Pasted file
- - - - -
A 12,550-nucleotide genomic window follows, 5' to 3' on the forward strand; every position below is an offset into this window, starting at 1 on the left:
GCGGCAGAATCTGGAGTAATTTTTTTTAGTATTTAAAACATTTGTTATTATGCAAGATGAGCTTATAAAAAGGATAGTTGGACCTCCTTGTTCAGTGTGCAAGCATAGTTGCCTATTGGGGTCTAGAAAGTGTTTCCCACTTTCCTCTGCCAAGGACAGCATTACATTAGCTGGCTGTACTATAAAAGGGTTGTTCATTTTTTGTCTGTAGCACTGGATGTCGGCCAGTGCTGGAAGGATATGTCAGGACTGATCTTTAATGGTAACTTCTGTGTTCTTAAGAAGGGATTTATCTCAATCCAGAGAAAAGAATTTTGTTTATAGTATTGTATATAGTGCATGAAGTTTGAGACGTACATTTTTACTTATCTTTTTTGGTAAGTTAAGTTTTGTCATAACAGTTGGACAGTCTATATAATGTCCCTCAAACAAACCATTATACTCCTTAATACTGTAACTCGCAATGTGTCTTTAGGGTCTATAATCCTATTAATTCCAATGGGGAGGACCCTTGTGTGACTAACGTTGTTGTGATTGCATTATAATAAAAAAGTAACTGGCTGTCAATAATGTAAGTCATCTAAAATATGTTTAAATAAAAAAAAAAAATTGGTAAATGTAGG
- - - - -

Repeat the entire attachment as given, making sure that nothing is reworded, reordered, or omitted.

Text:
A 12,550-nucleotide genomic window follows, 5' to 3' on the forward strand; every position below is an offset into this window, starting at 1 on the left:
GCGGCAGAATCTGGAGTAATTTTTTTTAGTATTTAAAACATTTGTTATTATGCAAGATGAGCTTATAAAAAGGATAGTTGGACCTCCTTGTTCAGTGTGCAAGCATAGTTGCCTATTGGGGTCTAGAAAGTGTTTCCCACTTTCCTCTGCCAAGGACAGCATTACATTAGCTGGCTGTACTATAAAAGGGTTGTTCATTTTTTGTCTGTAGCACTGGATGTCGGCCAGTGCTGGAAGGATATGTCAGGACTGATCTTTAATGGTAACTTCTGTGTTCTTAAGAAGGGATTTATCTCAATCCAGAGAAAAGAATTTTGTTTATAGTATTGTATATAGTGCATGAAGTTTGAGACGTACATTTTTACTTATCTTTTTTGGTAAGTTAAGTTTTGTCATAACAGTTGGACAGTCTATATAATGTCCCTCAAACAAACCATTATACTCCTTAATACTGTAACTCGCAATGTGTCTTTAGGGTCTATAATCCTATTAATTCCAATGGGGAGGACCCTTGTGTGACTAACGTTGTTGTGATTGCATTATAATAAAAAAGTAACTGGCTGTCAATAATGTAAGTCATCTAAAATATGTTTAAATAAAAAAAAAAAATTGGTAAATGTAGG